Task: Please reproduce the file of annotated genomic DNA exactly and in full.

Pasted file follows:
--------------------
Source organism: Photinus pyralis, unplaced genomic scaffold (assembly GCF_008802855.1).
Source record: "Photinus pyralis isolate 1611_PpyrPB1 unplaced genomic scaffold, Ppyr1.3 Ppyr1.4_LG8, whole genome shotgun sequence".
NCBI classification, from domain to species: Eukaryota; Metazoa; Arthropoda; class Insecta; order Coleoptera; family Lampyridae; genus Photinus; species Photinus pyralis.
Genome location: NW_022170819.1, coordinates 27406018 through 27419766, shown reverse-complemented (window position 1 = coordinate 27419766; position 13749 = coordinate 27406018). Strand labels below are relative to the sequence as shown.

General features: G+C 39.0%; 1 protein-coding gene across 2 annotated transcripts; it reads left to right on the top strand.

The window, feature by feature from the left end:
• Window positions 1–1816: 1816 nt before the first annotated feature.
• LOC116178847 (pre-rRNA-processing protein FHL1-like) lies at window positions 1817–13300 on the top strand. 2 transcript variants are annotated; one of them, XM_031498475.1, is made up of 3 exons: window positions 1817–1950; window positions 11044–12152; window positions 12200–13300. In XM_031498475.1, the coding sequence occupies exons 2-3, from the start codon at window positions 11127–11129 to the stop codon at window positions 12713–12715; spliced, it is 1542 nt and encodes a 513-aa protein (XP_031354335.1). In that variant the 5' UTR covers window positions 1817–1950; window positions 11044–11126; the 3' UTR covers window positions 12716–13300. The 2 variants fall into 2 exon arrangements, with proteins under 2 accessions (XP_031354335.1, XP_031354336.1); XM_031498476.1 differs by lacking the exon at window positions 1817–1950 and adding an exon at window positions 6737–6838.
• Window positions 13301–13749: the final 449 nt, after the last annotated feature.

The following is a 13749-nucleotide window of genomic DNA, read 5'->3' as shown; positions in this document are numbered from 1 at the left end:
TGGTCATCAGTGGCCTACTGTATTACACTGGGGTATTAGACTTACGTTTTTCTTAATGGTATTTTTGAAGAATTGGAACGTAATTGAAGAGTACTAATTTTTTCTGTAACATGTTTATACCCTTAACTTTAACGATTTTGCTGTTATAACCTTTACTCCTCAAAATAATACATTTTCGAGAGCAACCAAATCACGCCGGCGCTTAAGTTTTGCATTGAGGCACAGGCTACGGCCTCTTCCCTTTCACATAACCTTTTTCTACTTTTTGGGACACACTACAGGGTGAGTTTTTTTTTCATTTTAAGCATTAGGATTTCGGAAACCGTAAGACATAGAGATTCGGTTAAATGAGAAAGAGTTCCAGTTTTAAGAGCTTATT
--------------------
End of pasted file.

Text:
Source organism: Photinus pyralis, unplaced genomic scaffold (assembly GCF_008802855.1).
Source record: "Photinus pyralis isolate 1611_PpyrPB1 unplaced genomic scaffold, Ppyr1.3 Ppyr1.4_LG8, whole genome shotgun sequence".
NCBI classification, from domain to species: Eukaryota; Metazoa; Arthropoda; class Insecta; order Coleoptera; family Lampyridae; genus Photinus; species Photinus pyralis.
Genome location: NW_022170819.1, coordinates 27406018 through 27419766, shown reverse-complemented (window position 1 = coordinate 27419766; position 13749 = coordinate 27406018). Strand labels below are relative to the sequence as shown.

General features: G+C 39.0%; 1 protein-coding gene across 2 annotated transcripts; it reads left to right on the top strand.

The window, feature by feature from the left end:
• Window positions 1–1816: 1816 nt before the first annotated feature.
• LOC116178847 (pre-rRNA-processing protein FHL1-like) lies at window positions 1817–13300 on the top strand. 2 transcript variants are annotated; one of them, XM_031498475.1, is made up of 3 exons: window positions 1817–1950; window positions 11044–12152; window positions 12200–13300. In XM_031498475.1, the coding sequence occupies exons 2-3, from the start codon at window positions 11127–11129 to the stop codon at window positions 12713–12715; spliced, it is 1542 nt and encodes a 513-aa protein (XP_031354335.1). In that variant the 5' UTR covers window positions 1817–1950; window positions 11044–11126; the 3' UTR covers window positions 12716–13300. The 2 variants fall into 2 exon arrangements, with proteins under 2 accessions (XP_031354335.1, XP_031354336.1); XM_031498476.1 differs by lacking the exon at window positions 1817–1950 and adding an exon at window positions 6737–6838.
• Window positions 13301–13749: the final 449 nt, after the last annotated feature.

The following is a 13749-nucleotide window of genomic DNA, read 5'->3' as shown; positions in this document are numbered from 1 at the left end:
TGGTCATCAGTGGCCTACTGTATTACACTGGGGTATTAGACTTACGTTTTTCTTAATGGTATTTTTGAAGAATTGGAACGTAATTGAAGAGTACTAATTTTTTCTGTAACATGTTTATACCCTTAACTTTAACGATTTTGCTGTTATAACCTTTACTCCTCAAAATAATACATTTTCGAGAGCAACCAAATCACGCCGGCGCTTAAGTTTTGCATTGAGGCACAGGCTACGGCCTCTTCCCTTTCACATAACCTTTTTCTACTTTTTGGGACACACTACAGGGTGAGTTTTTTTTTCATTTTAAGCATTAGGATTTCGGAAACCGTAAGACATAGAGATTCGGTTAAATGAGAAAGAGTTCCAGTTTTAAGAGCTTATT